Railroad service opens doors to Chugach trails

Whistle stop aims to increase access to Alaska forest

Posted: Monday, September 03, 2007

ANCHORAGE - Whistle stop railroad service is now up and running in Chugach National Forest, part of a multi-million dollar effort to make Alaska's great outdoors more accessible to everyone.

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"This whistle stop isn't just for visitors," said John Binkley, chairman of the Alaska Railroad Corp. "This is an opportunity for Alaskans to get out and enjoy our scenery."

Binkley joined a long list of dignitaries led by Sens. Ted Stevens and Lisa Murkowski, both R-Alaska, and Sen. Daniel Innouye, D-Hawaii, for ribbon cutting ceremonies Aug. 16 at the Spencer Glacier Whistle Stop.

"We have given this a lot of thought, how to open up these remote areas for everyone to see," Stevens said. "This is just the first step. Now we have to think about when we can get some cabins up here soon."

The senators, along with officials from the Alaska Railroad, U.S. Forest Service, the tourism industry and others, gathered under a tent in the rain to dedicate the first of five planned whistle stops.

Whistle stop service means that the railroad provides a set location for pick-up and drop-off of passengers. A flag stop, by comparison, is where unscheduled passengers flag down the train to come aboard, said Tim Thompson, a spokesman for the railroad.

Initial access to Spencer Glacier was made possible by mining interests, which had permits to mine gravel. Early prospectors used the area to stage for placer gold operations. Today Girdwood-based Chugach Adventure Guides operates day trips from Spencer Glacier, using rafts and 31-foot canoes.

"Any time that we can increase our access, we have a lot more of Alaska to show that this is a unique experience," said Bruce Bustamante, vice president of community and public affairs for Princess Cruises.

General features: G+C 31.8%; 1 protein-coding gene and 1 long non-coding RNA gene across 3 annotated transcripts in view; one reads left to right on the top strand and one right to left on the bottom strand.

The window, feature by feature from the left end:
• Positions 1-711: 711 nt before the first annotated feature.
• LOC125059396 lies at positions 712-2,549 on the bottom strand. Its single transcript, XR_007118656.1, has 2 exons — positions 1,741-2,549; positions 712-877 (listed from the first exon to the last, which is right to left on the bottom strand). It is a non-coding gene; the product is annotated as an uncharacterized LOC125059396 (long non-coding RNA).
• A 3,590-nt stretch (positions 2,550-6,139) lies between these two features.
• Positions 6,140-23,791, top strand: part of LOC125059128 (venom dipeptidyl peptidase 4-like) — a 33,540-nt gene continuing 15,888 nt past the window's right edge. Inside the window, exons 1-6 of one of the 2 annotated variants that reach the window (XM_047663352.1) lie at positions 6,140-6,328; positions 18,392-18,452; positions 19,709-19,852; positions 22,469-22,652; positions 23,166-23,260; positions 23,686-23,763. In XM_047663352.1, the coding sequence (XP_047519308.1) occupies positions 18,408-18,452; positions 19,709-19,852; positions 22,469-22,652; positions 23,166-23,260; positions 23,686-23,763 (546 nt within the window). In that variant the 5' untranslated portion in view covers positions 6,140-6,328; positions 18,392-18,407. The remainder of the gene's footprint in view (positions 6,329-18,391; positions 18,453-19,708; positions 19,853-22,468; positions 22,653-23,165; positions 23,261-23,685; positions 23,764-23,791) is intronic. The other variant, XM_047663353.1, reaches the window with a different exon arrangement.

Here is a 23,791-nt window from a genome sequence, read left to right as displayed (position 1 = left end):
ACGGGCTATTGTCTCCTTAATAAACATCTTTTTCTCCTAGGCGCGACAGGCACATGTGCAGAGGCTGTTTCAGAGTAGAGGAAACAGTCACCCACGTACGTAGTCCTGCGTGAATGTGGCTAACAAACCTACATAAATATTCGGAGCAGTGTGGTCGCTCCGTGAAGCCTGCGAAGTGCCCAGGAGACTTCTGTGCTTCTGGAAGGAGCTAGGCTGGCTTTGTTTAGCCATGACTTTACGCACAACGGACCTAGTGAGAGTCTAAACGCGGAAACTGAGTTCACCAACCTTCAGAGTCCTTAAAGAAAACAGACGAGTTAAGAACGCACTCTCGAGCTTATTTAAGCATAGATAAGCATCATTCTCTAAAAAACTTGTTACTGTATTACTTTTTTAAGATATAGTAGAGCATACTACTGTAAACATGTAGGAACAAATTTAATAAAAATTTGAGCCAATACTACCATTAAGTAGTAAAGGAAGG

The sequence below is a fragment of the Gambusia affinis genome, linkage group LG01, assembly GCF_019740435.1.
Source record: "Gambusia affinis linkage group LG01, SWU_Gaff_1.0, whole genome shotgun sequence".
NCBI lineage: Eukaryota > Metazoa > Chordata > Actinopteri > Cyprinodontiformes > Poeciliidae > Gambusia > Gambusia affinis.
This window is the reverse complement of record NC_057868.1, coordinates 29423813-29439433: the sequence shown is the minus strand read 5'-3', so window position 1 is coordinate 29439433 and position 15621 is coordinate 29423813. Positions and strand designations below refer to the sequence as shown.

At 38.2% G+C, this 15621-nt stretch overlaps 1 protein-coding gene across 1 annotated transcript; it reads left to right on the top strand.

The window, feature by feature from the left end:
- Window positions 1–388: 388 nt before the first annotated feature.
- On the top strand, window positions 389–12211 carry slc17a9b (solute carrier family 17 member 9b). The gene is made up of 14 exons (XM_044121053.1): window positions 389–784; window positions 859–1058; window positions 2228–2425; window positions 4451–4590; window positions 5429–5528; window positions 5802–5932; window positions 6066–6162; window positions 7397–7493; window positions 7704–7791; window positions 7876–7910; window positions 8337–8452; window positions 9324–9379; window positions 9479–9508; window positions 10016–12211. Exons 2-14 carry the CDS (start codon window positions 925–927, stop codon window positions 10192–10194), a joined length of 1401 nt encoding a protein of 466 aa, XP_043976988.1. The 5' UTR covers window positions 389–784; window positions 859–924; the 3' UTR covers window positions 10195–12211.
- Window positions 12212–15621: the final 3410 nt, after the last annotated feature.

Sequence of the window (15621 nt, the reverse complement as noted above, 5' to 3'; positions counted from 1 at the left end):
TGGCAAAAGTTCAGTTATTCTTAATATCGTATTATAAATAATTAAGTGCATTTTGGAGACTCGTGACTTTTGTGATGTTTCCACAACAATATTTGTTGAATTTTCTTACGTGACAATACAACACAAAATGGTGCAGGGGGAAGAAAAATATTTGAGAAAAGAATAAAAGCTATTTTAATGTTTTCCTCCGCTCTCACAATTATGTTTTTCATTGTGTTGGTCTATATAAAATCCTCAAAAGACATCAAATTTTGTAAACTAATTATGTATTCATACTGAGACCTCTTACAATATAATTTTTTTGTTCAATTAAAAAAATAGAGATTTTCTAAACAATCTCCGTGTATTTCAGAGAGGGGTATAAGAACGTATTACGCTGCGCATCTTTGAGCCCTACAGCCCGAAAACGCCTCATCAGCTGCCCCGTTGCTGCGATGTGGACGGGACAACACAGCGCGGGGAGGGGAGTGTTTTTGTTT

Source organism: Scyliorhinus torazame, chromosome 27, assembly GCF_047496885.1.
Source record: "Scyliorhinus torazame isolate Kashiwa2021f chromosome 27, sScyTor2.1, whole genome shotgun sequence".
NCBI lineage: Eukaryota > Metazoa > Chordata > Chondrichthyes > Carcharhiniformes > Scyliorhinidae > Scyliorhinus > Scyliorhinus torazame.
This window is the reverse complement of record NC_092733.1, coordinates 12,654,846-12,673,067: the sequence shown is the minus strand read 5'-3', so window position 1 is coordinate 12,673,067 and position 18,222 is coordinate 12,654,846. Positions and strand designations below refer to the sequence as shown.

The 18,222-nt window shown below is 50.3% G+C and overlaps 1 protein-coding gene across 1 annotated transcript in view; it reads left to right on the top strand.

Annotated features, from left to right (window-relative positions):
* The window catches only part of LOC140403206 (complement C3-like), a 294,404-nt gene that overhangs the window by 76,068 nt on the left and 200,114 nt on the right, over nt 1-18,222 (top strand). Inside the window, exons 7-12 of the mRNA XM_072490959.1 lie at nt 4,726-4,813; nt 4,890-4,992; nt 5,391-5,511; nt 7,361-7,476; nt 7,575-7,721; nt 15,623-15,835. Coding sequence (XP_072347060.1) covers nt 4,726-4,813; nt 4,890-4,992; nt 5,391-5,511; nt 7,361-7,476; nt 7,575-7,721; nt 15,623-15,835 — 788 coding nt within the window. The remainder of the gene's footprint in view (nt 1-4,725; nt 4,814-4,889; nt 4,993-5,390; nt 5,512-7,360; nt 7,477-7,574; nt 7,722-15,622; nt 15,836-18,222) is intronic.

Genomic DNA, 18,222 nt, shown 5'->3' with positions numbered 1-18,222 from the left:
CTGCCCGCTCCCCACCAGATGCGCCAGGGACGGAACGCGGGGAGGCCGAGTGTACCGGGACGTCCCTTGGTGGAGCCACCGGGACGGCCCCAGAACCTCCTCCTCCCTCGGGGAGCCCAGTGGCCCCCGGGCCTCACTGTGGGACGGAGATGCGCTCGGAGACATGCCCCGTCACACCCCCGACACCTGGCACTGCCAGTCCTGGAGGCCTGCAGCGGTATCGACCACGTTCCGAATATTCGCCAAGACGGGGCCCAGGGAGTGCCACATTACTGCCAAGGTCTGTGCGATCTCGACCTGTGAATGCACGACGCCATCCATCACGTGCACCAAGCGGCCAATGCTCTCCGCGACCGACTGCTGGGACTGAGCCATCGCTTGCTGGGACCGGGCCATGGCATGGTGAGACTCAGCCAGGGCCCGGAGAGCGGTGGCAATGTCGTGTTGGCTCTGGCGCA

The whistle stop project will also potentially include 35 miles of trail between the proposed whistle stop locations of Luebner Lake, Spencer Glacier, Bartlett Glacier and Grandview.

Bustamante said he expects the whistle stops to be popular.

"There are not many excursions around here to show the wilderness beauty of Alaska," he said. "This will really add a lot."

Bustamante compared the whistle stops to Skyline Trails on the summit of the Cascades in Washington state, with one main difference.

"No other state in the U.S. capitalizes on intermodel transportation connectivity like Alaska," he said, referring to easy transferability from airport and cruise ships to the Alaska Railroad.

"This is an adventure that a lot of people can do," Bustamante said. "They can get to see scenery and have an experience that not many people have seen."

That includes people with physical disabilities, agreed Mona McAleese, who represented Challenge Alaska, a group that advocates for people with disabilities.

Trails from the train stop are sloped and packed with rock and gravel to allow easy wheelchair access onto the trail at Spencer Glacier.

"The grade is fine," McAleese said. "They did really great work with the compaction. This will be easy for anyone with the right tires (on their wheelchair)."

To date the Alaska Railroad has spent about $6.3 million on the project, which is expected to eventually cost about $18 million, including two self-propelled double-decker diesel multiple unit cars that can carry 100 to 144 passengers. The all-in-one unit DMUs are suited for whistle stop service because they can stop and start in short distances, are fuel-efficient and relatively quiet, railroad officials said.

Railroad officials have already ordered one DMU, at a cost of about $4 million, from Colorado Railcar, of Fort Lupton, Colo. Eventually the railroad hopes to acquire a second DMU. Each DMU will have the power to pull two additional railcars.

Railroad officials hope to someday use the cars as part of commuter rail service during the winter months. Service may run between the railroad terminal and the airport and potentially to the Dimond Center.

For the whistle stop, the fare from Anchorage or Girdwood is $95, including rail passage to Spencer Glacier and return to the Portage stop, backcountry use, guided hikes and a motor coach transfer from Portage back to Anchorage.

The round-trip fare from Portage or Whittier to Spencer Glacier is $59, including backcountry use and guided hikes.

Whistle stop service will remain open through the end of the summer visitor season, railroad officials said.



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